Only 14 students have completed registration forms to run for the Associated Students of the University of Montana — with the deadline to file a week away.

“It’d be great if senators could go talk to our student groups and tell them why it’s great to run and be a senator,” Nielsen said. “We really need people to run.”

ASUM needs to fill 24 senate seats, the business manager position and the president and vice president positions for the 2013-2014 academic school year. Only one president/vice president team has filed to run and three students have submitted registration forms for the business manager position.

 “So far, the business manager position looks like it’s going to be the most interesting,” Nielsen said.

Students have until March 27 to file and complete a petition to run for office. Students running for senate or the business manager positions must petition 50 signatures from students to approve their candidacy by the deadline. The president/vice-president petitions require 100.

Interested students can pick up petitions from the ASUM office in the UC.  Petitions are due to the ASUM office by 5 p.m. on Wednesday.

Campaigning for office begins officially after spring break on April 15. Students can vote in the primary election on April 24 by logging onto CyberBear.

ASUM will host a senate candidate forum on April 25 for students to discuss issues. It will hold an executive candidate forum on April 30. Students can access CyberBear on May 1 or 2 to vote in the general elections.

At it’s meeting Wednesday, senators voted to table a resolution that would limit the amount of money each individual, student group or third party affiliate could spend to promote ASUM ballot referenda items.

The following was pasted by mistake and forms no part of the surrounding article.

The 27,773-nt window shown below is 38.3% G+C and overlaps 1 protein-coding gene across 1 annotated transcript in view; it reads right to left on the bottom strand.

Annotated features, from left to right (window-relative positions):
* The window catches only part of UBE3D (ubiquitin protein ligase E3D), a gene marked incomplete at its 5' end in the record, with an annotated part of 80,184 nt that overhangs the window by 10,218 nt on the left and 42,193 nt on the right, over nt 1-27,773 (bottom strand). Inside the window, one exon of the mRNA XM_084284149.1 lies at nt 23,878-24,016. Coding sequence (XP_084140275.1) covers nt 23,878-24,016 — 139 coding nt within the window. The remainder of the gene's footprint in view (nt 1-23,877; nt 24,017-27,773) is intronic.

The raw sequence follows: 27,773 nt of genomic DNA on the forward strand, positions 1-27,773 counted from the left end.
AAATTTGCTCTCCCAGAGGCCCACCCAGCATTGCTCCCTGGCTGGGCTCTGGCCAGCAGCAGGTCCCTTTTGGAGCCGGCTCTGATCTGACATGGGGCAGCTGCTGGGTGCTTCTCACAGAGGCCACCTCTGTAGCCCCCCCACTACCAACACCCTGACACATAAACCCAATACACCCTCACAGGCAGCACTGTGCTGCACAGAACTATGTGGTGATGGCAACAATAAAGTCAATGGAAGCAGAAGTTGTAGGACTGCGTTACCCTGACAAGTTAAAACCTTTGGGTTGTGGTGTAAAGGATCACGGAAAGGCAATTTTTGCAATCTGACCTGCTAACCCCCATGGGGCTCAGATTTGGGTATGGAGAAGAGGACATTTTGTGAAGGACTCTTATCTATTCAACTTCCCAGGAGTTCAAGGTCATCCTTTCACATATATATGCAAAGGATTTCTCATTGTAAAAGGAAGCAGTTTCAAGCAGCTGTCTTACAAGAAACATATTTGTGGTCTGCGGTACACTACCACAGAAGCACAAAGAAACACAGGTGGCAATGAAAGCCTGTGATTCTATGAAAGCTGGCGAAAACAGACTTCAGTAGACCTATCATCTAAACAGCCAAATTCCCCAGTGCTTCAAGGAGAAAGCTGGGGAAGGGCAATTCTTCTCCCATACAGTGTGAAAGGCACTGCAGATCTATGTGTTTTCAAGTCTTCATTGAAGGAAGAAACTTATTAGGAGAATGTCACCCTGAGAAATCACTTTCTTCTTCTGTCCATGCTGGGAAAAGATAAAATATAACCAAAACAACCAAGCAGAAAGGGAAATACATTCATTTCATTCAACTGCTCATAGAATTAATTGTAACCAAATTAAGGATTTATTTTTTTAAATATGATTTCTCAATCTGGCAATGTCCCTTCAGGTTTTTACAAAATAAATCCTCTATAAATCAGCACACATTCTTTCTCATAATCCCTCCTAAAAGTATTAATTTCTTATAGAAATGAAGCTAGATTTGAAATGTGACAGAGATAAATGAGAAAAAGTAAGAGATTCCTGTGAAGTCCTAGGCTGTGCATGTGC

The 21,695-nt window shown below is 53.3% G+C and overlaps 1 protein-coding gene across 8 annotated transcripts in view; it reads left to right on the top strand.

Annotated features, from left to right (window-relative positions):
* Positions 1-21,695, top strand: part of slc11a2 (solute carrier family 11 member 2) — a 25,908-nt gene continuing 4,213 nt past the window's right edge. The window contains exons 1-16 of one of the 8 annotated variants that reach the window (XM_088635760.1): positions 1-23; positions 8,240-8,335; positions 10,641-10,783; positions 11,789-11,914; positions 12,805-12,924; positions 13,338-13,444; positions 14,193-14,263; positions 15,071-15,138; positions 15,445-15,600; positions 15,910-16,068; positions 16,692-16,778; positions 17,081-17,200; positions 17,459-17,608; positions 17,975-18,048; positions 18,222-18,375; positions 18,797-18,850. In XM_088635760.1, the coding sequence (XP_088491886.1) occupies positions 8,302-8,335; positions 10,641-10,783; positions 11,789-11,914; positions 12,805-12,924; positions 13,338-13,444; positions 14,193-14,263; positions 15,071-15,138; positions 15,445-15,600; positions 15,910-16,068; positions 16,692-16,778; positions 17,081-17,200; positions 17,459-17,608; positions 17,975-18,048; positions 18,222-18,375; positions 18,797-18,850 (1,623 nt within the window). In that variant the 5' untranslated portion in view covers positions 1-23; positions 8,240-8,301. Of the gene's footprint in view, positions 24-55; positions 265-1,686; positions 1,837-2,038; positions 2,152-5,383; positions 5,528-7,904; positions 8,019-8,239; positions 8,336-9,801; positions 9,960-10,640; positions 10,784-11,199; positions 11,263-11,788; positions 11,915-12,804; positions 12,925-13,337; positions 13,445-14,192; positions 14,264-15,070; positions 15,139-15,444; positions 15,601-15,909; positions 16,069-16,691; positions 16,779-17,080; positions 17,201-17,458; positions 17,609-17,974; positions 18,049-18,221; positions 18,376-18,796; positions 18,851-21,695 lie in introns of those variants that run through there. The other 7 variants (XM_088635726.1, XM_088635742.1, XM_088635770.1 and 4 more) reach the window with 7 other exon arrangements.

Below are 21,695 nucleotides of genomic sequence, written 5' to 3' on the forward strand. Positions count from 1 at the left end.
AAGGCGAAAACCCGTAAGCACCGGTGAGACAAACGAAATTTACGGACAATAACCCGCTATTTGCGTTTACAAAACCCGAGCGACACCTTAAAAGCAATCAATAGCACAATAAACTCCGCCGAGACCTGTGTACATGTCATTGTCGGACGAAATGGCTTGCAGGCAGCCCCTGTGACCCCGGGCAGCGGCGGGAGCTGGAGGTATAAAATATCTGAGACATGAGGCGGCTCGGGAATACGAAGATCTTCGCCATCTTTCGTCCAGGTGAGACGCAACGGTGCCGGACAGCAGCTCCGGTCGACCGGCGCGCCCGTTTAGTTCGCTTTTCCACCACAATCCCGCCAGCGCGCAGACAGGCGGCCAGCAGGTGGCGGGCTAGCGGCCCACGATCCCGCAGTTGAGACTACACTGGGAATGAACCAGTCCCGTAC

“Our bylaws are so confusing that to add more bureaucracy behind the way we do things is irresponsible,” said Micah Nielsen ASUM business manager. “We need to be making sure we are making substantial decisions for student groups that this would affect.”

The purpose of the ASUM resolution is to regulate the marketing influence that student groups and third parties affiliated with student groups at UM may have on ballot initiatives. The resolution states that individual groups would be allowed to only spend $300 on campaign expenditures toward ballot referenda.

“We should be supporting those who can go out there and get the best grassroots effort going,” said Senator Brandon Simpson. “Not those who can spend the most money to pay someone to stand out there and get signatures.”

How the $300 maximum would impact groups and ASUM agencies worried many senators. Much of the money student groups spend on ballot referenda comes from the budgets that ASUM provides them, Nielsen said.

“I don’t think we know the entirety of the effects if (the resolution) is passed,” Nielsen said. “But there are numbers we can get to help us make sense of this.”

ASUM will vote on the resolution next week. In the mean time senators will work to clarify the resolution and understand its ramifications. 

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